Deidre, the eldest of my three kittehs, is considered a senior (she’s 13).  Though she still looks and acts young most of the time, a recent discussion with a Facebook friend about litter box issues had me remembering some of the modifications that have helped her, and before her, my cat Butterscotch, who passed over the Rainbow Bridge several years ago.

Seen here with his cousin Salem - Butter is on the left, Salem on the right

Seen here with his cousin Salem – Butter is on the left, Salem on the right

So I decided to do a post about simple little modifications that may make life easier for your senior kittehs.  ^_^


The Litterbox

Ah yes, it’s our old friend the litterbox again!  Sometimes seniors may have a hard time climbing into a high-walled litterbox.  When we discovered that Butterscotch was having this issue, we got a paint roller tray (you know – like what you would find at Home Depot or Lowe’s when you are painting walls with a roller instead of a brush.  The tray that you would pour the paint in to refill your roller).  Think about it: a plastic tray that is very shallow on one end for easy entry, and gets deeper toward the back to keep the litter in.  It worked like a charm.  We also changed up his litter type.  What you change it to may depend on your kitty’s needs, but for Butter, who was declawed in the front and arthritic, we were recommended (by the vet, as I recall) to try Yesterday’s News (the recycled newspaper kind).  It’s not clumping (or at least, at the time they didn’t have a clumping version), but it was much easier on his paws.  The texture was smooth little rolled up pellets – kinda like rabbit food pellets.  Nothing sharp or small enough to wedge into his paws.  There are other senior-friendly varieties of litter (as previously mentioned, I tried CatAttract senior, which Maggie did appreciate, but it got the human veto for the amount of dust it kicked up.  As I am once again experimenting with litter types for entirely different reasons, I may try other silicone-type litters and see if they aren’t quite so dusty – reviews to come) which you may want to try, dependent on your kitties’ needs.

There are now litterboxes that have ramps going up into them, which may also be worth a try if your kitteh is having difficulties getting into the box.  Even if it doesn’t seem like they are in pain, if they are going outside the box, there’s usually a reason.  Of course take them to the vet to make sure they aren’t sick, but it could just be that it hurts!

The Furniture

Access is very important to a senior kitteh who may have a more difficult time jumping as high as they used to, or climbing onto unstable or awkward things.  Deidre can jump, but not very high; since my bed is on its highest setting so I can store things beneath it, this means when she makes the jump, she *just* makes it onto the corner edge of the mattress, and scrambles the rest of the way up.  So, I got her a scratcher that has, essentially, stairs, and put it next to the bed (*side note: that is not currently where it is thanks to the latest furniture arrangement, but that is soon to change again, thanks to the territory shift the kitties have recently undergone.  Yes, I rearrange furniture based on the territory arrangement to try and make peace.  It helps!).  I thought, that was the perfect way for her to climb up without stressing herself.  Funnily enough, she climbs up the stairs to curl up in the cup at the top of the scratcher, but has never used it as a stairstep to my bed.  Silly human!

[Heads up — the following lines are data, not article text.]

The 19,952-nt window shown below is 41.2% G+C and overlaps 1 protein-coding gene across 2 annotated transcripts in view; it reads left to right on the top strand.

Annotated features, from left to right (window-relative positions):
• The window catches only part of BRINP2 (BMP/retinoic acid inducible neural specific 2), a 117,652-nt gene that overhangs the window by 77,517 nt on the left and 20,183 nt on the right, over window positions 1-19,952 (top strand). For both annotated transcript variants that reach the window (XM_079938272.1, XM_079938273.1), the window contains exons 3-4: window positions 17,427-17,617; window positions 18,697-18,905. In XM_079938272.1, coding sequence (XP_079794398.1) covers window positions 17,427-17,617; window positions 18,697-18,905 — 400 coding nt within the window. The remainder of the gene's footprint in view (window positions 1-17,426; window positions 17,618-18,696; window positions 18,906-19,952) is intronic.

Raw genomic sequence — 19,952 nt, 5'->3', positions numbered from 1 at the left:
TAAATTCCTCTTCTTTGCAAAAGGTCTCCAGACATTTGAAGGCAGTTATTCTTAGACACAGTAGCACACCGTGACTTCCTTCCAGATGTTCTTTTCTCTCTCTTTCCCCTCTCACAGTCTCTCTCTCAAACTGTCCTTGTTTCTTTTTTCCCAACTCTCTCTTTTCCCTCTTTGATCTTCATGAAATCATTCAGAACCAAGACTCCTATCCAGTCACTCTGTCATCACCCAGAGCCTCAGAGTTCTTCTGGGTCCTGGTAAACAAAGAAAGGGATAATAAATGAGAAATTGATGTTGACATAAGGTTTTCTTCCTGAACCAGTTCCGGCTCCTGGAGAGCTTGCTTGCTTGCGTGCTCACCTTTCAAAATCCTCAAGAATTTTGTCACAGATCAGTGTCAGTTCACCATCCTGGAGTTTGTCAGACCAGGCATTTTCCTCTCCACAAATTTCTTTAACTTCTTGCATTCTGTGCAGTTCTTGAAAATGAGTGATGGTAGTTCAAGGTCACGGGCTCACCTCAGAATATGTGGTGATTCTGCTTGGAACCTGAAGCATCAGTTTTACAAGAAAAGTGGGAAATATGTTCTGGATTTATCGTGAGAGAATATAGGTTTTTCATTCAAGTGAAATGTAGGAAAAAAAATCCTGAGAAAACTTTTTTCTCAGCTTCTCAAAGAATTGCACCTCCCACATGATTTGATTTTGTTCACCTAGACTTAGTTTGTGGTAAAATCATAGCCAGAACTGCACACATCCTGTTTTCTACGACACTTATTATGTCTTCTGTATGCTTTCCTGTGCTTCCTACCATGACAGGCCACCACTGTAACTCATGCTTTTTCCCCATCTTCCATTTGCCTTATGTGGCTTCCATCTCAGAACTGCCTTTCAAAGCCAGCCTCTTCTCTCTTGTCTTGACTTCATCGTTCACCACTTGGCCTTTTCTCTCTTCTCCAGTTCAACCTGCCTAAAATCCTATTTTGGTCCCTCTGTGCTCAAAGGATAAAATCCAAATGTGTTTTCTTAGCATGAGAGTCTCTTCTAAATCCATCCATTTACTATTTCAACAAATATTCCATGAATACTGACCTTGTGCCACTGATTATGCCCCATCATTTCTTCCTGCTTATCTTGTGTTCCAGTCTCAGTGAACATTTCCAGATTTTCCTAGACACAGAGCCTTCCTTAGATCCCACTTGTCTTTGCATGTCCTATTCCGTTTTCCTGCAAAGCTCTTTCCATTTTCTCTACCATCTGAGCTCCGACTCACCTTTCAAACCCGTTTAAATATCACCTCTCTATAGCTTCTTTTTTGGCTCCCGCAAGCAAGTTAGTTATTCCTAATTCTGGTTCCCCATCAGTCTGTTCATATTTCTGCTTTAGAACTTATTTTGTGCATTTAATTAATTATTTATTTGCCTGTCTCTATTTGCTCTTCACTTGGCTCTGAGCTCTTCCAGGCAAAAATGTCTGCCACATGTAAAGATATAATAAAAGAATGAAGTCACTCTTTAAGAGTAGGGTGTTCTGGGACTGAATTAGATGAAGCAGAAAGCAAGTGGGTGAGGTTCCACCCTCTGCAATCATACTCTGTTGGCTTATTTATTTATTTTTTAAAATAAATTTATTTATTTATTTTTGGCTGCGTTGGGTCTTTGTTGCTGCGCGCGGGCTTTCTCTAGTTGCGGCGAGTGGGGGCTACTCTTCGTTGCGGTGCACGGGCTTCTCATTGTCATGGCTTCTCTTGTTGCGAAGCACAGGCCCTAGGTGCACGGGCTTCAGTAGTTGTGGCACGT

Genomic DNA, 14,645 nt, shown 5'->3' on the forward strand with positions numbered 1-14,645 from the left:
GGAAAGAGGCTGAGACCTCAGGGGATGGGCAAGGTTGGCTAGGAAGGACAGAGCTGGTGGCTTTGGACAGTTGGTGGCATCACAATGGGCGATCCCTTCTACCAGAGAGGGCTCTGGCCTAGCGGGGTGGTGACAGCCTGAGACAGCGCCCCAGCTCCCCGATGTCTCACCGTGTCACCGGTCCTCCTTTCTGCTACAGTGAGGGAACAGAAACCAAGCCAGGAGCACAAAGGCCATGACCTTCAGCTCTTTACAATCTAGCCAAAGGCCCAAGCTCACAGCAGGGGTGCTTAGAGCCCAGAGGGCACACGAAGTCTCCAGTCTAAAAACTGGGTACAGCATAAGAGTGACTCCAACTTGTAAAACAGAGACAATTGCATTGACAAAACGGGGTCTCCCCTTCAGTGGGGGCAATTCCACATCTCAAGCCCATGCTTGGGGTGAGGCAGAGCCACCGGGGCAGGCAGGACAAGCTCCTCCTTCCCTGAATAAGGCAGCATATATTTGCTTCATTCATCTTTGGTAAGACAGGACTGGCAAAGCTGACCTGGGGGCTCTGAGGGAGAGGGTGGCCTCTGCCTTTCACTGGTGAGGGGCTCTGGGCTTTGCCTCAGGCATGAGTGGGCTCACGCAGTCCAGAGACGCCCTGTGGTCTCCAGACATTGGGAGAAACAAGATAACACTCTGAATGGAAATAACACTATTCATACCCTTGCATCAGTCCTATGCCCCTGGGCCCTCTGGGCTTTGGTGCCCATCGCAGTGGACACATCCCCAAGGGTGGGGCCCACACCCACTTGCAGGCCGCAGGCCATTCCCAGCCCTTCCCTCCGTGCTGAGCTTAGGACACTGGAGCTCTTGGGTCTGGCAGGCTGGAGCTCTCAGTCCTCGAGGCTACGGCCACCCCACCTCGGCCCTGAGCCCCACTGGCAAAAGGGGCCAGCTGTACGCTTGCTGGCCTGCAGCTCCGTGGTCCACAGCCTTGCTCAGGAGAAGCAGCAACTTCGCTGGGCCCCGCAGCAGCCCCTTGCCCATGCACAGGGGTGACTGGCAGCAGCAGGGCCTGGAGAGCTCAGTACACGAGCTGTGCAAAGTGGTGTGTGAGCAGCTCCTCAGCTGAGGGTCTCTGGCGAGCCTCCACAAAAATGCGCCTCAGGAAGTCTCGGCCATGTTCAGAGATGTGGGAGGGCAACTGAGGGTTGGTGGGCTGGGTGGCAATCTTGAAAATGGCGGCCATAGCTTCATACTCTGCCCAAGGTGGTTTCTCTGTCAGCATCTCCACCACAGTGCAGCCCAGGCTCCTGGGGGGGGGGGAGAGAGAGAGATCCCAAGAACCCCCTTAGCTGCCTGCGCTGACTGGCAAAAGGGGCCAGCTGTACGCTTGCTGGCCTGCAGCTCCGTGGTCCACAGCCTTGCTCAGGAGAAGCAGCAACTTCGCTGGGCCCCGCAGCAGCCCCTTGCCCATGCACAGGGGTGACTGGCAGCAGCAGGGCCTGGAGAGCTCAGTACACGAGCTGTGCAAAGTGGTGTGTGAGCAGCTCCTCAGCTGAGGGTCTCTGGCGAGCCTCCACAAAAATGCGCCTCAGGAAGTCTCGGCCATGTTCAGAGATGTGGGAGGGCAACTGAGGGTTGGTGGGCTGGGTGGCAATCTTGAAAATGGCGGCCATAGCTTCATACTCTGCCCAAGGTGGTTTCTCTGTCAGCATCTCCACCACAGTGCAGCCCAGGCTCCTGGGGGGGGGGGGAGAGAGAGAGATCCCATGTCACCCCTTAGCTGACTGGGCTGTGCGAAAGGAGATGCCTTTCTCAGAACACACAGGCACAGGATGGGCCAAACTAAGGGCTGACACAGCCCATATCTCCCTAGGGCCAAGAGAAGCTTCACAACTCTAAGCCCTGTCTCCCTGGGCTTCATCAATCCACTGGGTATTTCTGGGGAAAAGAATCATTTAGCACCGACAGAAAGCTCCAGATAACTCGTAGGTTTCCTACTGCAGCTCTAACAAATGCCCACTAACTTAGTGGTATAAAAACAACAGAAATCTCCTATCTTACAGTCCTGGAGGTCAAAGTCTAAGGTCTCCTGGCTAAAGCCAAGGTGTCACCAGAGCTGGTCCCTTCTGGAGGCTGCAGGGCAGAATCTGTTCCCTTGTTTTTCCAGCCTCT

Still though, there are lots of stairstep options, and not just in cat tree form.  There are regular, pet-sized stairs made out of all sorts of materials (cloth-covered foam, carpet-covered wood, even some with storage for toys and whatnot within the stairs!), or, of course, you could make your own.  There are also ramps (though if the issue is an arthritic senior, I would only go the ramp route if you can keep the angle gentle enough that they don’t have to claw their way up it).  If your senior has a favorite spot that they no longer frequent, try giving them a hand getting to it and see if they don’t return to it.


Check with your vet first on this one, of course, but Butter was very much helped by a supplement for his joints as he got older (and I recently asked the vet about starting Deidre on it, so perhaps she’ll have an easier time making that crazy bed-jump if she still chooses to not use the stair steps when they go back next to the bed).  There are lots of options here, too – chewables, capsules that you can open up and mix in canned food (that’s how Butterscotch took them), etc.

The Weight Issue

Finally, and I know this is a tough one as two of my three are overweight as well, but there is the weight issue.  Just like in humans, a kitteh carrying around extra weight can sometimes have a harder time moving around because of it – both in the jumping/running/climbing sense, and also in the grooming themselves sense.  Ironically, Deidre is the only one who is not overweight.  Between Yuan the food bully and Maggie who is just now learning that toys are fun and not evil, they BOTH clock in at 17 pounds (Deidre is a svelte 12.8 pounds in comparison).  And yes, they have all been on a diet.  But now we have been making a point to get more playtime in – both to tire out Mr. Man so he doesn’t take out his exuberance on his sisters, and also to give them all fun and exercise – and hopefully, that will help the weight come off.  Find the right toys that your kittehs respond to (Da Bird is often an agreed upon favorite) and make play a part of your day.  And if they need a diet, put them on a diet.  You may even need to change their food type.  Also to consider: Butterscotch had food allergies that we never realized when he was younger (he didn’t exhibit any symptoms like itching or rashes), but once we found out and started getting him special allergy food from the vet (with certain proteins, such as duck and venison), the weight finally came off.  I know Yuan is overweight because he’s a food bully (we’re working on that), and Maggie came to me overweight and uninterested in play (we’re also working on that), so I don’t think it’s an allergy issue for them.  But if your cat is active and eating a normal amount and STILL won’t lose weight, check with the vet to see if it might be allergies.  We couldn’t believe the difference once we changed Butter’s diet!